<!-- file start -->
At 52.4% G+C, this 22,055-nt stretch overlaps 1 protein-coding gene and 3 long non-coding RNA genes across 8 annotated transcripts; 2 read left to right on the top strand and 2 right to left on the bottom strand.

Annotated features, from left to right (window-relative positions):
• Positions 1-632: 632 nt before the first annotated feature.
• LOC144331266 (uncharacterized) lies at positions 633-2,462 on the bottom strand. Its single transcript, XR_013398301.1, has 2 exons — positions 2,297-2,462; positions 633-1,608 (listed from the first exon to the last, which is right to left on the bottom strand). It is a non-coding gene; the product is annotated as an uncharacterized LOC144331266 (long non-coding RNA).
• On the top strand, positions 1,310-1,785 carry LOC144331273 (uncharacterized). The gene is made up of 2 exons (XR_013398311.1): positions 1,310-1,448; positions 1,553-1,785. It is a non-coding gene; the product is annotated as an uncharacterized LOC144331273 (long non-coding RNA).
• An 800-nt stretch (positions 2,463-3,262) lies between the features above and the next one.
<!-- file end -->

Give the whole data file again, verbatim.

At 52.4% G+C, this 22,055-nt stretch overlaps 1 protein-coding gene and 3 long non-coding RNA genes across 8 annotated transcripts; 2 read left to right on the top strand and 2 right to left on the bottom strand.

Annotated features, from left to right (window-relative positions):
• Positions 1-632: 632 nt before the first annotated feature.
• LOC144331266 (uncharacterized) lies at positions 633-2,462 on the bottom strand. Its single transcript, XR_013398301.1, has 2 exons — positions 2,297-2,462; positions 633-1,608 (listed from the first exon to the last, which is right to left on the bottom strand). It is a non-coding gene; the product is annotated as an uncharacterized LOC144331266 (long non-coding RNA).
• On the top strand, positions 1,310-1,785 carry LOC144331273 (uncharacterized). The gene is made up of 2 exons (XR_013398311.1): positions 1,310-1,448; positions 1,553-1,785. It is a non-coding gene; the product is annotated as an uncharacterized LOC144331273 (long non-coding RNA).
• An 800-nt stretch (positions 2,463-3,262) lies between the features above and the next one.